. . . There’s a feature by Alistair Hamilton about Edmund Hillary’s world famous Everest sweater (a Shetland icon) as well a fabulous account of last year’s Wool Week by Diana Lukas-Nulle and a profile of Selina May-Miller, Shetland Wool Week’s new co-ordinator.
Finally, I wonder if my current yen for Shetland has anything to do with what arrived in the post this morning? These are seed potatoes – Shetland black tatties, to be exact. Last time I saw Misa we spent a good hour enthusing about gardening, and particularly about the joys and challenges of growing vegetables in our respective parts of the world. I am intrigued to see how Misa’s Shetland black tatties fare down here with me in the west of Scotland, and how lovely it was, on a cold January day to open this parcel, see its sprouting contents, and to feel excited about growing things again. Thanks so much, Misa!
So, in short, I find myself with a curious yearning to be in Shetland . . .which sadly cannot be fulfilled right now. I’ll just have to make do with the live broadcast from Up Helly Aa next week . . .
Skein Queen has also been very busy preparing yarn bundles for these mittens. The yarn – Voluptuous Skinny – is a lovely plump, woolly 4 ply. It is spun up by John Arbon, and composed of 80% Exmoor Blue and 20% organic merino. The yarn is just ideal for a pair of colourwork mittens – the stranding creates a fabric that’s dense and warm, soft and springy. The pattern includes instructions for two sizes of mitten, small and large, and each Skein Queen yarn bundle will include more than enough yarn to knit the largest size.
I’ve also put together a time-limited promotion for those who want to make Jazz Hands to match their Epistropheids. If you purchase both patterns on Ravelry, using the code HEIDANDHANDS you will receive 40% off your total – that’s both patterns for £3.95. Please be sure to add both patterns to your Ravelry cart (using the ‘add to cart’ option) before entering the code or the system won’t apply the discount. Previous Epistropheid purchases should also count toward the promotion – if you encounter any problems please do let me know.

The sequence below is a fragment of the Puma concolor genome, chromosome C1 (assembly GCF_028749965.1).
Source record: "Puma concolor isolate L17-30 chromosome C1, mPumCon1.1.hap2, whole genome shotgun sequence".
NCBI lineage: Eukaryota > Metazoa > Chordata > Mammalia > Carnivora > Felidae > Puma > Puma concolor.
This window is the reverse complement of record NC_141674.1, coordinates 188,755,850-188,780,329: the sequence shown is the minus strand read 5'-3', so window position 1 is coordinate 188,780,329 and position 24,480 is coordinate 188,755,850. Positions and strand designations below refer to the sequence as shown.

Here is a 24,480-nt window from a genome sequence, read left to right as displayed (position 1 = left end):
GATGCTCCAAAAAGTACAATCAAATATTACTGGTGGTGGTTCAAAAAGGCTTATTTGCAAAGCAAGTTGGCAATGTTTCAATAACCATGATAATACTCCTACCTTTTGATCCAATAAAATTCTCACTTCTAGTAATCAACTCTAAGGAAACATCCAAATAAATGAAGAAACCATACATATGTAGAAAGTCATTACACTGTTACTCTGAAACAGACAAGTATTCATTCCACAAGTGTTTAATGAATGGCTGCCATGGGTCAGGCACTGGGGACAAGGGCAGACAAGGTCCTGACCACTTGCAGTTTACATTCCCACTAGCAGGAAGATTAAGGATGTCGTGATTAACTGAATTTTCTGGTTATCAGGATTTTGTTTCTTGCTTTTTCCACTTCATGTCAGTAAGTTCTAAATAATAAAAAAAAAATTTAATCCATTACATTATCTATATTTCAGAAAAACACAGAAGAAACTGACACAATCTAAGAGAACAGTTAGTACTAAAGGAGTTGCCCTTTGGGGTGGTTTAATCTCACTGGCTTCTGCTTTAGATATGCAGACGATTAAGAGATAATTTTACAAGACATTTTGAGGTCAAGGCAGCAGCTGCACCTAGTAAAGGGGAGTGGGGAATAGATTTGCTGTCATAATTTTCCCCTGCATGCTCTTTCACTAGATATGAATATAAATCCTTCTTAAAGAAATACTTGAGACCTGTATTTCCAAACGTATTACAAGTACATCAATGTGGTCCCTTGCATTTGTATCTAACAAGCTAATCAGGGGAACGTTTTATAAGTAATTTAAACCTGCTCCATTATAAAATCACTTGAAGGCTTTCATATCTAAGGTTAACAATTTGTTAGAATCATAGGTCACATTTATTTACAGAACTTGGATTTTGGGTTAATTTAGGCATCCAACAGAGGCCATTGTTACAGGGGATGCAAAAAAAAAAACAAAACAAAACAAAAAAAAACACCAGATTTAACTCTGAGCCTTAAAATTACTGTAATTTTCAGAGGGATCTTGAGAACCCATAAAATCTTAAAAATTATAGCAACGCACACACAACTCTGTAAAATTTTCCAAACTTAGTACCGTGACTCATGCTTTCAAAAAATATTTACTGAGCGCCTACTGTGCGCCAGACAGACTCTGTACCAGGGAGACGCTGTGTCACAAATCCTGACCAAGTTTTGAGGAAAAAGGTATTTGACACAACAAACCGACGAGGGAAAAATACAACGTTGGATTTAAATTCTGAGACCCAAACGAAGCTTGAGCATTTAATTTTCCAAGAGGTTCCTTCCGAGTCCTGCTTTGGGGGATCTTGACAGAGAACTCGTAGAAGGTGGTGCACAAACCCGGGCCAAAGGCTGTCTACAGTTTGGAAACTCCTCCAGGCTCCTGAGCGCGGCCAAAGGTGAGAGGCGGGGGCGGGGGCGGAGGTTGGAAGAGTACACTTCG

I’ve been enjoying the snowy weather and have been wearing my Jazz Hands pretty constantly since the cold snap started – my hands have been toasty warm!
I’ve had cause to celebrate Mel’s knitting on more than one occasion here. . .
Some of you may recognise Mel as a model from Yokes: Mel has many strings to her supremely talented bow, and I’m lucky enough that she works with me on projects such as Yokes as a sample knitter, design consultant, and all-round offerer of sage advice.
My principal aim when pattern-writing is always clarity, and Mel’s suggestions often help me to achieve that. Keith Moon is a simple sweater with a few nifty details, and Mel’s advice after knitting her version really helped me to hone the instructions for finishing the collar.
Mel and I have very different colour insticts – though we rarely gravitate towards the same shades, her choices always appeal to me, and often make me think about colour in a different way. Her teal-y green, coal black and silver grey Keith Moon is completely different to my nautical original, and it is totally gorgeous.
Mel also recently knitted an Epistrophy in exactly the same yarn (tasty Toft DK), but the reverse colourway to the original. Again, it looks very different to my sample, and it is just so neat and lovely I had to show you.
I don’t mind admitting this is one of my all-time favourites of all the sweaters I’ve designed and knit and -ye gods – I want a dark grey Epistrophy now! Indeed I might have tried to sneak off with it after we took these photographs this afternoon, but Mel is wise to my ways. . .